is that people like to buy out of unpleasant decisions. So, for example, a good thing about having insurance is that one does not have to say, my kid is sick but I am not sure that I can afford to take him to a doctor. That is a very unpleasant situation. Other than that, it seemed to him that one simply wants to look at people who have had big medical expenditures and been disadvantaged by them.
Pamela Short commented that the theory of insurance is that, with something like medical care, only a very small percentage of people will get sick, but it costs a lot of money when that happens. So the idea is to pool that risk, to average it out. Everybody pays the average, and nobody faces the extreme tail. Because the extreme tail drives consumption way down, risk-averse people would prefer the average over the risky possibility. Those expenses do not go away, but for individuals they are pooled. She certainly was not trying to say in her presentation that the study panel needed to propose a measure that would be sure to show that the ACA is a good thing. This is important is because it is a way of quantifying the value of insurance to people who do not use it. Again, she said, think about life insurance or car insurance, which people do not want to use. People spend quite a bit on insurance of different sorts, and this workshop is just trying to give medical care insurance its due.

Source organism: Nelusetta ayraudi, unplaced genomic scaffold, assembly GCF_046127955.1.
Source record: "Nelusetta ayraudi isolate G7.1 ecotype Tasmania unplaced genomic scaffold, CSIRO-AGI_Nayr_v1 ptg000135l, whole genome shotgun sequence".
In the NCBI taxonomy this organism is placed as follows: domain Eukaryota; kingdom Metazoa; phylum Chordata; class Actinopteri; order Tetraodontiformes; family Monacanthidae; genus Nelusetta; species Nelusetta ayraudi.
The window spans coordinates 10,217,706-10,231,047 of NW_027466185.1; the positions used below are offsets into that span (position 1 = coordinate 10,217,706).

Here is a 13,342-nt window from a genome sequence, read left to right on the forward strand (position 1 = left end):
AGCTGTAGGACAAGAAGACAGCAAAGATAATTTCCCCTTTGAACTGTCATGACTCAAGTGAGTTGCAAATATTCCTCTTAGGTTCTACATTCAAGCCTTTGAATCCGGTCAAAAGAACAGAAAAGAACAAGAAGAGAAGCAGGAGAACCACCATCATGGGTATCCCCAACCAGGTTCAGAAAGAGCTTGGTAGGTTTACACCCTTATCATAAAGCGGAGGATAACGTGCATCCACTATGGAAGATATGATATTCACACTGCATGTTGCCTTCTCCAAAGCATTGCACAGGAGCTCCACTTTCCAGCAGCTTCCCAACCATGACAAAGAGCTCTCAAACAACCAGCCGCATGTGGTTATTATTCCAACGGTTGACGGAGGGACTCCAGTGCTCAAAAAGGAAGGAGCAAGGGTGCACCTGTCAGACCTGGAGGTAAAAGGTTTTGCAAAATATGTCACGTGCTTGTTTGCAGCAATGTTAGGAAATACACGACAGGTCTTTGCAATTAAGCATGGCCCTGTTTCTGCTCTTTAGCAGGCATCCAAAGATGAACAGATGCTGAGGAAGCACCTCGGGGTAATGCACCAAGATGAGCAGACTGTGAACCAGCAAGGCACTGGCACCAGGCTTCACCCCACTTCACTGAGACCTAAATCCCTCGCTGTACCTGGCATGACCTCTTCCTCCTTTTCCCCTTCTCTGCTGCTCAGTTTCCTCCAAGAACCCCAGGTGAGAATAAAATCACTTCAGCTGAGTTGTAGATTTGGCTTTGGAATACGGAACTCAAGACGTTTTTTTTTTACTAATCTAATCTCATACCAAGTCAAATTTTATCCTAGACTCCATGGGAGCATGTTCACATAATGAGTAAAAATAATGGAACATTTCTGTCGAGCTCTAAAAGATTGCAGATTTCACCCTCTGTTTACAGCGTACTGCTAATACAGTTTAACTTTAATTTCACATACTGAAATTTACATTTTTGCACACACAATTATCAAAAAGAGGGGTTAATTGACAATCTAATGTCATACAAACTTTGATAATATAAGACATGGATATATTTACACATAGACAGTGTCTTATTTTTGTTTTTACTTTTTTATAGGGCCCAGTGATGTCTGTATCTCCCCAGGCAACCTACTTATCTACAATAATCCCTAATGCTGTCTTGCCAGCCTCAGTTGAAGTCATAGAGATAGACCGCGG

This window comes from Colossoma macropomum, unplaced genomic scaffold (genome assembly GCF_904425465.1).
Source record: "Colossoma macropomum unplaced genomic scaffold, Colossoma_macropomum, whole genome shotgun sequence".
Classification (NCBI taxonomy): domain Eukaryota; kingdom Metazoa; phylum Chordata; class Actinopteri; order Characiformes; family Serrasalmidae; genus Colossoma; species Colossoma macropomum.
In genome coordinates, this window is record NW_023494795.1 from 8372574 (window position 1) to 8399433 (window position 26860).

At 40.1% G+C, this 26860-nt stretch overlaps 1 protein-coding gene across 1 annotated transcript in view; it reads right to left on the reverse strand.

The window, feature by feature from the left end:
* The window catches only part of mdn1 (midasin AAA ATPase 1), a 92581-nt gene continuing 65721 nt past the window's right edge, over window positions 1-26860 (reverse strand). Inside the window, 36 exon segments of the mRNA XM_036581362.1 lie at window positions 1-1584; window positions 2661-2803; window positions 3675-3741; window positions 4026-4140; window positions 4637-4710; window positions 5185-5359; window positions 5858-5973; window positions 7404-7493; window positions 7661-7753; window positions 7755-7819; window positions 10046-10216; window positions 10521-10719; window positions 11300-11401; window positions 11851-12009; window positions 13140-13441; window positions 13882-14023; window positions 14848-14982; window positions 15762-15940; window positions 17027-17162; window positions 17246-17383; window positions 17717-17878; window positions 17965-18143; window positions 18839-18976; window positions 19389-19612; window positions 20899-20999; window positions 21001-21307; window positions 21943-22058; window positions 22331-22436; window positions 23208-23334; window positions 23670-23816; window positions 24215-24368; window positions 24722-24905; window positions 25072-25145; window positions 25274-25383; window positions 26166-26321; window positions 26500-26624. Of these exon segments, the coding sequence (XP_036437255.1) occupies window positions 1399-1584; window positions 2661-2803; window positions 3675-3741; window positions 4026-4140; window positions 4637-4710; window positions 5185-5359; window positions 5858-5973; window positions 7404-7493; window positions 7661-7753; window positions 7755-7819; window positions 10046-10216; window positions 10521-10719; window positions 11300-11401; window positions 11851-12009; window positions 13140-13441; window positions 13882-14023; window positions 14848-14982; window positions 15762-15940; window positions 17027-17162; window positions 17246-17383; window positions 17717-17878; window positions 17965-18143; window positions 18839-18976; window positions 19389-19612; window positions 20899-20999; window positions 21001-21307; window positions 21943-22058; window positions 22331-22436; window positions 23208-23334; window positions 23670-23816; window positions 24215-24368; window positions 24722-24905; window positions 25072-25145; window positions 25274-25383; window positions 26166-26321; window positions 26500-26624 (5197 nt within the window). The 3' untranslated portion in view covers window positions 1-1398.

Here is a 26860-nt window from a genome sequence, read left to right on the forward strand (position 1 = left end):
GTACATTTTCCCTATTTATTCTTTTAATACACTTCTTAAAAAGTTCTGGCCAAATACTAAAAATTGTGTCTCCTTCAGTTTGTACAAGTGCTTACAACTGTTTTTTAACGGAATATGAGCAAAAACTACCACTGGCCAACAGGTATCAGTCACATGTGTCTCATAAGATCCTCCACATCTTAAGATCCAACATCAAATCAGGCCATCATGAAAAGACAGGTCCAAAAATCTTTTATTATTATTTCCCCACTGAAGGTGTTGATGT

Sarah Meier raised the question of the value of insurance. Insurance is a mechanism that results in an income transfer in the event of illness that people would not be able to afford in the first place, she said. If the next thing they would buy if their income were expanded were health care, then that is the value in the insurance. She also commented that people will be mandated to buy insurance premiums that are not necessarily affordable. The reform structure is that premium rating can vary by age categories. It also limits the subsidy structure at 400 percent of the family poverty level. So it is feasible that people who fall just above this level, who are also pre-Medicare age, will actually be paying a surprisingly large percentage of their income for the premium.
Referring to an earlier comment regarding the regression-based model, Meier agreed that it is the better approach. She pointed out that families are made up of individuals. She and Wolfe suggest in their paper classifying health risk at the individual level, so the suggestion is that these predictive variables are individual risk characteristics. Not only are they thinking about health risk as an individual aspect, but also insurance policies within a family may vary. Some family members may have a Medicaid-covered individual, and some a privately insured individual. So figuring out how to model a family’s likelihood of exceeding a certain value, when everyone in the family could contribute a different amount of money to that value, under different scenarios, and on top of that everyone in the family has perhaps a different insurance dynamic, is something they could not pull